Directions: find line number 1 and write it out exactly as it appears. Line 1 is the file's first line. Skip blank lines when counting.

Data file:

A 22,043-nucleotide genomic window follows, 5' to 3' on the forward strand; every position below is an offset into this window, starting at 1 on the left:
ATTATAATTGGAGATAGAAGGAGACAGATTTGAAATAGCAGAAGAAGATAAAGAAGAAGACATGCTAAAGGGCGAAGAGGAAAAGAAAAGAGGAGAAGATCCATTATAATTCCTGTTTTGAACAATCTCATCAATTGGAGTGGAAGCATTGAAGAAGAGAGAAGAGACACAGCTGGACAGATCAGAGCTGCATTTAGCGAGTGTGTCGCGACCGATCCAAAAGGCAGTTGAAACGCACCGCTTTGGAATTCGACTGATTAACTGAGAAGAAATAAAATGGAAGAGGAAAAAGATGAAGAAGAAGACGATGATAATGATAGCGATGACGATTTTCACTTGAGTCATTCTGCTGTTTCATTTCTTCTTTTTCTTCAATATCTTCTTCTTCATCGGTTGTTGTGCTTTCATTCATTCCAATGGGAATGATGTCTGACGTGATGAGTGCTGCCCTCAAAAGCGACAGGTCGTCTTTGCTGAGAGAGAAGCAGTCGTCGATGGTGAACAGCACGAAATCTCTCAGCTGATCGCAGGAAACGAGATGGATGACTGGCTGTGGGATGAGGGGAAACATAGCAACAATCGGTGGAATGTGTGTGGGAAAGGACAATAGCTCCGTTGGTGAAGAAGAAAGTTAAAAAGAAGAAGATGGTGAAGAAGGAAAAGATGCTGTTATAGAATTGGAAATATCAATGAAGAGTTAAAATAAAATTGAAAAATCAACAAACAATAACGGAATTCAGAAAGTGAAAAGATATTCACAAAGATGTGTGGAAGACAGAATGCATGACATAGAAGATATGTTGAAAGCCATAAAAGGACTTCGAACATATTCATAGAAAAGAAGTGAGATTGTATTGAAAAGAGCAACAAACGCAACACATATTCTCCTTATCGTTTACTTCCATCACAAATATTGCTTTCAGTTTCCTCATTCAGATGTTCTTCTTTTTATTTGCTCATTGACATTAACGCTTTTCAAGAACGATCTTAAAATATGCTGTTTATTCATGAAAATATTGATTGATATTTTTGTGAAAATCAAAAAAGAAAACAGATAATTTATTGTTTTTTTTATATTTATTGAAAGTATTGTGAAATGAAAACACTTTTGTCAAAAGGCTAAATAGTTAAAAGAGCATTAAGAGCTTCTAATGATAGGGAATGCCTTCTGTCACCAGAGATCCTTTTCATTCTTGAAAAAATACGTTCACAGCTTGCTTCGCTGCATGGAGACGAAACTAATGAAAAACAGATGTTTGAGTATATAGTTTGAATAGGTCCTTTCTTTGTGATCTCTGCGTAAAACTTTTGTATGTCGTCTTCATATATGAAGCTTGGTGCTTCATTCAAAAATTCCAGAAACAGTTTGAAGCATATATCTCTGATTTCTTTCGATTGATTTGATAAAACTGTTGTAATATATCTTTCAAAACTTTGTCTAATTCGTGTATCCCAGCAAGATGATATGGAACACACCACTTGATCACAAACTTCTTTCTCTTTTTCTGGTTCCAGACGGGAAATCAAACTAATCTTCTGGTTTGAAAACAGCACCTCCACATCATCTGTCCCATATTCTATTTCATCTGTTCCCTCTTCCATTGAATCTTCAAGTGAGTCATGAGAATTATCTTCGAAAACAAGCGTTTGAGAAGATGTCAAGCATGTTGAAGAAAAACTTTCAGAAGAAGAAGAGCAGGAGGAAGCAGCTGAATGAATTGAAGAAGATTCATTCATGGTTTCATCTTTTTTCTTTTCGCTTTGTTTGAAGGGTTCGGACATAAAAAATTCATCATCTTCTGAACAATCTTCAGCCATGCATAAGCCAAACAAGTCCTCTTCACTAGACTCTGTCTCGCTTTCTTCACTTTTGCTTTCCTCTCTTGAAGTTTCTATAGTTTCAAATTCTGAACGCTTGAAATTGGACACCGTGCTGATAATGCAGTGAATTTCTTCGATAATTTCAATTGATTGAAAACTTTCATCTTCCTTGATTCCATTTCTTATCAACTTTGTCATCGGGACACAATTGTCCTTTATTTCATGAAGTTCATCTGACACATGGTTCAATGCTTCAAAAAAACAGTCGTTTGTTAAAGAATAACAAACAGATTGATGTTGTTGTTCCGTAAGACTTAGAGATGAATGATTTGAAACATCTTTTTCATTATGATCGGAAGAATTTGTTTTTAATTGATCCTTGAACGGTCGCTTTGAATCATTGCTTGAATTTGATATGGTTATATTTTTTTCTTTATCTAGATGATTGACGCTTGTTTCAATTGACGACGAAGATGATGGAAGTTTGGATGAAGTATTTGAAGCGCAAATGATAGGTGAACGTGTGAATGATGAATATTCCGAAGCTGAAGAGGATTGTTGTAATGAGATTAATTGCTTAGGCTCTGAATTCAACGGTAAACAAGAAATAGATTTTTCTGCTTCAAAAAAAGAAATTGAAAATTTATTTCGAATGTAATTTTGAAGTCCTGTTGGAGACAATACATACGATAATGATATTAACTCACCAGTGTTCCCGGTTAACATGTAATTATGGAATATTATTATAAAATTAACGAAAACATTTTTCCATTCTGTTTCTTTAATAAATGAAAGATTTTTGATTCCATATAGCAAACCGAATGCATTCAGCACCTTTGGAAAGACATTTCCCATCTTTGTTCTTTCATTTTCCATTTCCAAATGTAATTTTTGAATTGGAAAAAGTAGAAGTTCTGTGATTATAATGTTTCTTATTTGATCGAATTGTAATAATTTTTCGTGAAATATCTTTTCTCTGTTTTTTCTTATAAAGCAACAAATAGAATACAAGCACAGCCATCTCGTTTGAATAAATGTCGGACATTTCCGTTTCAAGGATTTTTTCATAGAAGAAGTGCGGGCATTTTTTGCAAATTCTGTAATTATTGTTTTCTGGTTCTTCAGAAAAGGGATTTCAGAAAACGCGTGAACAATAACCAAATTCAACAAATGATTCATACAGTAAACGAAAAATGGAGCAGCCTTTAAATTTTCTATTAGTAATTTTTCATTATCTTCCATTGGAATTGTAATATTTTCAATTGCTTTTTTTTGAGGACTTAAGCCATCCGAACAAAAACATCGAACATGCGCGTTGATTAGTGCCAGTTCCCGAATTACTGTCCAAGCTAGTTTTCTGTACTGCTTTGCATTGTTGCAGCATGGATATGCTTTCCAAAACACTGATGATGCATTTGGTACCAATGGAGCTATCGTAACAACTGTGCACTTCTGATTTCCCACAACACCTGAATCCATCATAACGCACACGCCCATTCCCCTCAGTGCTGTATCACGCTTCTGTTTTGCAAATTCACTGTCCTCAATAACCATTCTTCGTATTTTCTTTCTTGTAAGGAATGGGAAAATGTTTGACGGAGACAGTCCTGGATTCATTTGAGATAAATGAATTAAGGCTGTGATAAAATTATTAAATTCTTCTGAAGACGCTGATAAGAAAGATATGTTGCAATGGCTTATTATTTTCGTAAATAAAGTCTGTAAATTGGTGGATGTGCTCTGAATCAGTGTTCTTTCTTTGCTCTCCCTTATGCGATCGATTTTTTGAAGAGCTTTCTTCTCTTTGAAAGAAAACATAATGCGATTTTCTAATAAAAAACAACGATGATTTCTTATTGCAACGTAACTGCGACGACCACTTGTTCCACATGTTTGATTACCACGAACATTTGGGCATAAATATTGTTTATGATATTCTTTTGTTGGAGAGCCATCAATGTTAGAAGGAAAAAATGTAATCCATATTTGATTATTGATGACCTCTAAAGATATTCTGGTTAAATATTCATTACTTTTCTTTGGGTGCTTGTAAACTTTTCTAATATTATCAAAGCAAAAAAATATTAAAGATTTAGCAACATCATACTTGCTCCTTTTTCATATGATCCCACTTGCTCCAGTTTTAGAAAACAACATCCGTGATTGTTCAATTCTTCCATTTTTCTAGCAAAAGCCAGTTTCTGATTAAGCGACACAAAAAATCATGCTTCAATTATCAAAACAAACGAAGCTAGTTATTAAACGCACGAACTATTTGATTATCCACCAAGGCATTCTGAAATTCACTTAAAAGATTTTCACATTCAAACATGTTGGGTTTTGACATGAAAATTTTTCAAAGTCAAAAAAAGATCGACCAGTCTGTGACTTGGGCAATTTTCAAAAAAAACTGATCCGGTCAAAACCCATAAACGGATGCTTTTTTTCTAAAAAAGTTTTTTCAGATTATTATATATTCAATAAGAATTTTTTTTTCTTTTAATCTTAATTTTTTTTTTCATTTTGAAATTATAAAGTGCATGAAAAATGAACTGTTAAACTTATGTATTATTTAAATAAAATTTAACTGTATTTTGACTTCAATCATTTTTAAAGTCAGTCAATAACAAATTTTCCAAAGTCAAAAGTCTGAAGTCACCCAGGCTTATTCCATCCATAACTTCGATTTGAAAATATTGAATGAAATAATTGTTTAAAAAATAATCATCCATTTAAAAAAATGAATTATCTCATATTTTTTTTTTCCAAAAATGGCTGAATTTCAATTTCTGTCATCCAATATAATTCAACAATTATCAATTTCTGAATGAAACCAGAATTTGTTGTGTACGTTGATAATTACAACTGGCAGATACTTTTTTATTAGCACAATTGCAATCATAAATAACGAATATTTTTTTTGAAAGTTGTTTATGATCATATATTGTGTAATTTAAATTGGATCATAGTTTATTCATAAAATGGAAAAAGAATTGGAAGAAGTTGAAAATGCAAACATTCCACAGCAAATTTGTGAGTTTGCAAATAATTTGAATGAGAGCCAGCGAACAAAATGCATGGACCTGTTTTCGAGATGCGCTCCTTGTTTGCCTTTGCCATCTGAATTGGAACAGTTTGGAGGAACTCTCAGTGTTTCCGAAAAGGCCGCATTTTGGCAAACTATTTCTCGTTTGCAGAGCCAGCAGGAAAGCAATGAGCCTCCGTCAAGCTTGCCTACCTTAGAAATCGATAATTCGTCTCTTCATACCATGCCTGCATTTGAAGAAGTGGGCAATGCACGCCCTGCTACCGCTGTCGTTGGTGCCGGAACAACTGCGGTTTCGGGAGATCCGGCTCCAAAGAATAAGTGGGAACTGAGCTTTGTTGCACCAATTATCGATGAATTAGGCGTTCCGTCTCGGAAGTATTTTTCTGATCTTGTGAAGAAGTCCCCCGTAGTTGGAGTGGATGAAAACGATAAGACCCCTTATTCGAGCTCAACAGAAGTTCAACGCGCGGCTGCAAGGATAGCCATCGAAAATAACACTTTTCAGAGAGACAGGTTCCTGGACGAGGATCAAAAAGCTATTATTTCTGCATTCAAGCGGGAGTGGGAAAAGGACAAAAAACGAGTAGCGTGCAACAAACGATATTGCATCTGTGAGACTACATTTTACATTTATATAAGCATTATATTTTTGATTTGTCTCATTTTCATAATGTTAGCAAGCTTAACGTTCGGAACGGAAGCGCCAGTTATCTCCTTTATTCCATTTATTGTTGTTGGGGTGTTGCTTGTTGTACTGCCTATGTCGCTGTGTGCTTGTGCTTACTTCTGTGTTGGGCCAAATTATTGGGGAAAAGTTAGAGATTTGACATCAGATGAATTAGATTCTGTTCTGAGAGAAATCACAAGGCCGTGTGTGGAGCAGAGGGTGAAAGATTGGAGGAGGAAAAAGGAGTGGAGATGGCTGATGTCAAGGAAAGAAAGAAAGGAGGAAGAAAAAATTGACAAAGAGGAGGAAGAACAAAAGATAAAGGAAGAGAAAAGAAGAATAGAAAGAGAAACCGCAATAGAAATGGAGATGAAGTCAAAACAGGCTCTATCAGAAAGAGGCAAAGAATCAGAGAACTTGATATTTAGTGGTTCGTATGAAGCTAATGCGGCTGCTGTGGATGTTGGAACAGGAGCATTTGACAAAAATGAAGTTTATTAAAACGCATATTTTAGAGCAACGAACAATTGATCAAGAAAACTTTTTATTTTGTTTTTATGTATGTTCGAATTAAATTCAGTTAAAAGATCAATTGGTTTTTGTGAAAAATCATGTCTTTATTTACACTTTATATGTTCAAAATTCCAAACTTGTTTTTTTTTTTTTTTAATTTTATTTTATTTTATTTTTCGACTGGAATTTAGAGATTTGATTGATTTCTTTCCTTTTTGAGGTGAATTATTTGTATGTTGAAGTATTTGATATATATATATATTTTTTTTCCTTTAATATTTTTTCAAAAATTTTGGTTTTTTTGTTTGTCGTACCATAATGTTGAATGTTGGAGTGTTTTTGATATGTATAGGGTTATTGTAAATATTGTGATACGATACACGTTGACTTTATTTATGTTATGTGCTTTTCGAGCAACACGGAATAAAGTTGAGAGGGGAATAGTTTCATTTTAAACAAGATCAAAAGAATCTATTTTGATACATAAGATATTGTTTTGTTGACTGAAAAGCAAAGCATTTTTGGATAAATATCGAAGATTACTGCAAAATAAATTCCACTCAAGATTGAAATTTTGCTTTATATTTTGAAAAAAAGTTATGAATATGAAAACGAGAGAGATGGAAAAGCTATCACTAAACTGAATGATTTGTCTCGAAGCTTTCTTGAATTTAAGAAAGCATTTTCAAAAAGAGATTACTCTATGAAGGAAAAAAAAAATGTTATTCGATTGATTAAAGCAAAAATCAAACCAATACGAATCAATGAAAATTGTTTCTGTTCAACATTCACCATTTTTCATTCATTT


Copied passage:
A 22,043-nucleotide genomic window follows, 5' to 3' on the forward strand; every position below is an offset into this window, starting at 1 on the left: